Homerjward is correct about larger drives generally being faster from the increased data density. Testing on Tomshardware.com has shown the transfer rates to be higher especially with large files. These larger drives usually have 16mb cache while the 250 and below usually have 8mb cache helping the larger drives even more performance wise. Look at the Seagate 7200.7 160gb versus a Seagate 7200.8 400GB in this test, it's about 30-40% faster in some areas. http://www.tomshardware.com/2005/10...00_gb_gets_ready_to_face_the_world/page4.html
     
  16. MRU macrumors demi-god

    MRU

    Joined:
    Aug 23, 2005
    Location:
    Ireland
    #16
    Personally I went with 250 as it was a €330 BTO difference.

    An external 500gb can be bought for around that price giving a total of 750gb (well 700 after the space you lose once formated :( ) which represents better value for money.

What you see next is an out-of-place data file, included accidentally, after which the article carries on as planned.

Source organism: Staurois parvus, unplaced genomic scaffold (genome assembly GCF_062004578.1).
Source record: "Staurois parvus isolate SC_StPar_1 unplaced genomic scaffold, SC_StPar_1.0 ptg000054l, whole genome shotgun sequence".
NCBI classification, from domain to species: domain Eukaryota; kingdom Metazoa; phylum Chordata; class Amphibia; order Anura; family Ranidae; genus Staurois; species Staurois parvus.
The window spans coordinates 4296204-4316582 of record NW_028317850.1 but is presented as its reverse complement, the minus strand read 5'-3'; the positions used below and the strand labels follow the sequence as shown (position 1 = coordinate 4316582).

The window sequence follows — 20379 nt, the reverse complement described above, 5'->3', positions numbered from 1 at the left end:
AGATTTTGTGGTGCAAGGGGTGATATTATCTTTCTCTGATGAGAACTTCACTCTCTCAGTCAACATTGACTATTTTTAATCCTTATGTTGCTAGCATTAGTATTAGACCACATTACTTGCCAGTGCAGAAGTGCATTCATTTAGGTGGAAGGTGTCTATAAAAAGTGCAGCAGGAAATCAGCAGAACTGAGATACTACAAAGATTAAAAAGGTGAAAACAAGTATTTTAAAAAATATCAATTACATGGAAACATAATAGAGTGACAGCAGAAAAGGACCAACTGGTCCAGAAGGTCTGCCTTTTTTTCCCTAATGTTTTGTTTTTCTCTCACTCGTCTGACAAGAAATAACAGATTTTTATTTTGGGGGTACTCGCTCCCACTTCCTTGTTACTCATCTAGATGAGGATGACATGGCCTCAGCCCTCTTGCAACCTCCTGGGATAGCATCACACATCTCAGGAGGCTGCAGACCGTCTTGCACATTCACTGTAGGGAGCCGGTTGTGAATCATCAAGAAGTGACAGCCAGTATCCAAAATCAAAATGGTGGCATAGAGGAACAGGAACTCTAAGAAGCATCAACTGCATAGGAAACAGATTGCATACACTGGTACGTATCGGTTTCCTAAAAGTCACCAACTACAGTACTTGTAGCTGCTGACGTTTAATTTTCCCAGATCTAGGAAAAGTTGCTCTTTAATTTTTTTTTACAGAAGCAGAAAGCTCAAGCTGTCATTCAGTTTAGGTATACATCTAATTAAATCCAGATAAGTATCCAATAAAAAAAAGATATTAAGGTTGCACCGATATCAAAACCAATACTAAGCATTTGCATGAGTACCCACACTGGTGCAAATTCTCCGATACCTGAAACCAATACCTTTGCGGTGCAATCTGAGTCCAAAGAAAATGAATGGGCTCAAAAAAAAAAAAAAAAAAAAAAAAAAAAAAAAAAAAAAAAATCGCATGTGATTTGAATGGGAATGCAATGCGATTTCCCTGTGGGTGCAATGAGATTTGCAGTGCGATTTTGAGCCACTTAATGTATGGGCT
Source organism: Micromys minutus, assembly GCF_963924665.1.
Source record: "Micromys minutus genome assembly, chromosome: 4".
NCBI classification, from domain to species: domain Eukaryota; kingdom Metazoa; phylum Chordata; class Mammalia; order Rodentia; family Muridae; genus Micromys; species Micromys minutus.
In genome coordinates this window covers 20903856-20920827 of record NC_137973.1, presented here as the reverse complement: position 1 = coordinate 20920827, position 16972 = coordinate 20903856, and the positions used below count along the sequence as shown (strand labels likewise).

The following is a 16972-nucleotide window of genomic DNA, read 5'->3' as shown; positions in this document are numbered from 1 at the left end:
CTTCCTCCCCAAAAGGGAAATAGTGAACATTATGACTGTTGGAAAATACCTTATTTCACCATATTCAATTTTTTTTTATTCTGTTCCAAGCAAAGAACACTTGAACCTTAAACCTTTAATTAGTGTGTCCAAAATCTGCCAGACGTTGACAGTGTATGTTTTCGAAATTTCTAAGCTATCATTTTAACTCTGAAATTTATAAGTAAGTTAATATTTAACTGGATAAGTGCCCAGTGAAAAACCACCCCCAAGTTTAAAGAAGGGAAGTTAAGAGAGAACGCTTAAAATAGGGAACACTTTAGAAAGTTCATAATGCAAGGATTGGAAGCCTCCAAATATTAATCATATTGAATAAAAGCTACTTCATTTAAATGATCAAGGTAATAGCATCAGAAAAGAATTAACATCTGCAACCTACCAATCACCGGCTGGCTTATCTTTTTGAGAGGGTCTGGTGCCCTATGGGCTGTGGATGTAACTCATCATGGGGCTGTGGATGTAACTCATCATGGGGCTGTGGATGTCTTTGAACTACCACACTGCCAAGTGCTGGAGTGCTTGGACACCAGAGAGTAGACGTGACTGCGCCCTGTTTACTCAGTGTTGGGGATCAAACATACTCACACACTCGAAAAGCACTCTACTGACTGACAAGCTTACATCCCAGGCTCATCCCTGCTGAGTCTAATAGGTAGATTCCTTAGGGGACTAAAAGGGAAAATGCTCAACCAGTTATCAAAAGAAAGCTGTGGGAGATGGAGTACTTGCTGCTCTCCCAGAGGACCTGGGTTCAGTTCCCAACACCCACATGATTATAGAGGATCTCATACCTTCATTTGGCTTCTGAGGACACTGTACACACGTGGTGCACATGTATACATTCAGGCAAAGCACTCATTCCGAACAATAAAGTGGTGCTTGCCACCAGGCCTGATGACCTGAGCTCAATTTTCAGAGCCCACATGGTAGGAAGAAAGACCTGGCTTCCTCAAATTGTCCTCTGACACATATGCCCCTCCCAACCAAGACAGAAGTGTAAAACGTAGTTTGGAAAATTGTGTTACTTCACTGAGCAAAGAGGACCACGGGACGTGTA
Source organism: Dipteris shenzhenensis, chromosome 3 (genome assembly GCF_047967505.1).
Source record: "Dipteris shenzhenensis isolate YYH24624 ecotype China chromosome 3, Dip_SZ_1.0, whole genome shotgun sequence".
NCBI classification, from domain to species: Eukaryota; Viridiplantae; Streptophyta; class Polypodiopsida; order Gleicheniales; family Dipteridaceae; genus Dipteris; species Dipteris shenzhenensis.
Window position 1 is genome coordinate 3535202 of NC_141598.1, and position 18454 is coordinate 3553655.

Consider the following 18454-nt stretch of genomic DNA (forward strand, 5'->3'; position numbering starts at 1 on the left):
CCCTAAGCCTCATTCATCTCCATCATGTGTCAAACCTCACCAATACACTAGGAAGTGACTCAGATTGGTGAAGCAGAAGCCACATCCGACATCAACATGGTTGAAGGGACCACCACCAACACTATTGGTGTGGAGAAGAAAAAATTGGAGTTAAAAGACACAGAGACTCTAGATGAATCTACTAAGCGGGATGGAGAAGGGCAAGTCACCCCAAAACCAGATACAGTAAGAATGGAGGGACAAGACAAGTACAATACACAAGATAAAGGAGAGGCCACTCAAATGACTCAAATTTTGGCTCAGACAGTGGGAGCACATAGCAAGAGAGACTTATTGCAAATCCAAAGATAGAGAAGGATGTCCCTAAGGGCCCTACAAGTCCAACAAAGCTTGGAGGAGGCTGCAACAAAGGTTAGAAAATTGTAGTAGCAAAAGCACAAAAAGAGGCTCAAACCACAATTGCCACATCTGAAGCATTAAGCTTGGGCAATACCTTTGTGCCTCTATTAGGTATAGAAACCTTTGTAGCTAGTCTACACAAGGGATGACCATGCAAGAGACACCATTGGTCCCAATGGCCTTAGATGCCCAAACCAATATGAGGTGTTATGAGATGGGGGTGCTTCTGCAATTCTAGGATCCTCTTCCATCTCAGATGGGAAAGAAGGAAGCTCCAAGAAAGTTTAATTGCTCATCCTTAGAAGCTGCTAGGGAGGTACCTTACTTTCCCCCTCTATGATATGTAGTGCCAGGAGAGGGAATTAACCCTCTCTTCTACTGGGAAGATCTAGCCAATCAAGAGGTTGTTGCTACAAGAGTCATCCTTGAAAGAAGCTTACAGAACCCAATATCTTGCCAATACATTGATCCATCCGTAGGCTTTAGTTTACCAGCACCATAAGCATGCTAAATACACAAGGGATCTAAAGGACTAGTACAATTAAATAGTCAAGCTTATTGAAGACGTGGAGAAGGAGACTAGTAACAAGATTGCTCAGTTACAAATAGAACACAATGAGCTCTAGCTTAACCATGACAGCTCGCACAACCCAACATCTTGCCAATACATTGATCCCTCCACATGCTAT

17. homerjward macrumors 68030

    homerjward

    Joined:
    May 11, 2004
    Location:
    fig tree
    #17
    no, he's just stating that, in the event of a disk failure, you lose more data from the 500gb drive than the 250gb one.
     
  18. iPhil macrumors 68040

    iPhil

    #18
    The size of Hard drive you lose from formatting is between 5% to 10% of box packaging.. example: i got a 160 GB rated from Manufacturer and now it's 154GB in size after formatting to HFS+

    So 6 GB lost on average per 160 GB in size, So on a 750GB Hdd you'd lose about 30GB after formatting that drive so you'd end up @ 720GB drive ..
     
  19. Eraserhead macrumors G4

    Eraserhead

    Joined:
    Nov 3, 2005
    Location:
    UK
    #19
    It's not to do with the formatting at all...
    <Start Maths lesson>
    Basically Hard drive manufacturers say that 1kilo byte is 1000 bytes, however the operating system says that 1kilo byte is 2^10 or 1024 bytes, this scales up for Megabytes and Gigabytes respectively. So basically a 160GB hard drive has 160 000 000 000 bytes on it, but when converted into operating system Gigabytes this is only 149GB, often the hard drive manufacturers are a little generous so you get a disk that is slightly bigger than this figure, but still less than 160GB.